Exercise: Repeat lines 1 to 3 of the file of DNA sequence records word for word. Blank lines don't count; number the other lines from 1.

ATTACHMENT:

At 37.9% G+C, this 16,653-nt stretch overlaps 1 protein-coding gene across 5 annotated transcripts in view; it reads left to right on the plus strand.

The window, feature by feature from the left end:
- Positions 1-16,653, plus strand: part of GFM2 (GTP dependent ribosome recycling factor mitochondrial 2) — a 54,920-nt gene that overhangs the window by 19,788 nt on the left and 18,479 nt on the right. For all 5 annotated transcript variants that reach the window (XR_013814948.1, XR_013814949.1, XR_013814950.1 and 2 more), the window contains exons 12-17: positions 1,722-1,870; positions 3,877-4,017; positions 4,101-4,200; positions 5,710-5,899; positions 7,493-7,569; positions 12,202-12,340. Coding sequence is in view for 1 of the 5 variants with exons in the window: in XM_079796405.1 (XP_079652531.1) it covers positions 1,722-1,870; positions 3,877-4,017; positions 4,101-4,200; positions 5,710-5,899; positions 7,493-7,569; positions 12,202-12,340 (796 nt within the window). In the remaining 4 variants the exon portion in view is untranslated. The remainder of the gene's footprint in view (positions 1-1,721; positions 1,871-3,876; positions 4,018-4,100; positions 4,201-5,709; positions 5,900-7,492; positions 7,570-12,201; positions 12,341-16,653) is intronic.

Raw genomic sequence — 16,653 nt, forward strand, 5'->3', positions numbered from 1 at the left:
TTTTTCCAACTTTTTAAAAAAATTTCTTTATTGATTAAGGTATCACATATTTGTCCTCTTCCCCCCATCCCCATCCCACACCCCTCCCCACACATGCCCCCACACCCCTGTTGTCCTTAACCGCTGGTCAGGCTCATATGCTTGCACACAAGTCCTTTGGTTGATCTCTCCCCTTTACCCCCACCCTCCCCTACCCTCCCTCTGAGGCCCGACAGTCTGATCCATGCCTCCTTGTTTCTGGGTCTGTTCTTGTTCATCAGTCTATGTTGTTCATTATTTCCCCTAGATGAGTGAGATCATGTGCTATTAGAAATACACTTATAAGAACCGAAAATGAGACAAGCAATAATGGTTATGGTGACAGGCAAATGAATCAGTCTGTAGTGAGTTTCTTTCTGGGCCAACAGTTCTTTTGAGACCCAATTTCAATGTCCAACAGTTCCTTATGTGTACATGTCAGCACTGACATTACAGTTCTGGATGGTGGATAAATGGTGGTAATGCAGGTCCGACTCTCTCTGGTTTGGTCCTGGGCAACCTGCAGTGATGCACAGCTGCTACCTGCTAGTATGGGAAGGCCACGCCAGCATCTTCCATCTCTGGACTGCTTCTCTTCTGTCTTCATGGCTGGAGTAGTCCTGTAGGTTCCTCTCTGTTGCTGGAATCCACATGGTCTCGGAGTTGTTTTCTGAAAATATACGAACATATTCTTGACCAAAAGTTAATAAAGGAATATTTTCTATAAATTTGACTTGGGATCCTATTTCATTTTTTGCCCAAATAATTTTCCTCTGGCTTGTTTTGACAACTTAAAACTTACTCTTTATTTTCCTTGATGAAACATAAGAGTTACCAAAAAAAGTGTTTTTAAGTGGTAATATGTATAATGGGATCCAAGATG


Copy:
At 37.9% G+C, this 16,653-nt stretch overlaps 1 protein-coding gene across 5 annotated transcripts in view; it reads left to right on the plus strand.

The window, feature by feature from the left end:
- Positions 1-16,653, plus strand: part of GFM2 (GTP dependent ribosome recycling factor mitochondrial 2) — a 54,920-nt gene that overhangs the window by 19,788 nt on the left and 18,479 nt on the right. For all 5 annotated transcript variants that reach the window (XR_013814948.1, XR_013814949.1, XR_013814950.1 and 2 more), the window contains exons 12-17: positions 1,722-1,870; positions 3,877-4,017; positions 4,101-4,200; positions 5,710-5,899; positions 7,493-7,569; positions 12,202-12,340. Coding sequence is in view for 1 of the 5 variants with exons in the window: in XM_079796405.1 (XP_079652531.1) it covers positions 1,722-1,870; positions 3,877-4,017; positions 4,101-4,200; positions 5,710-5,899; positions 7,493-7,569; positions 12,202-12,340 (796 nt within the window). In the remaining 4 variants the exon portion in view is untranslated. The remainder of the gene's footprint in view (positions 1-1,721; positions 1,871-3,876; positions 4,018-4,100; positions 4,201-5,709; positions 5,900-7,492; positions 7,570-12,201; positions 12,341-16,653) is intronic.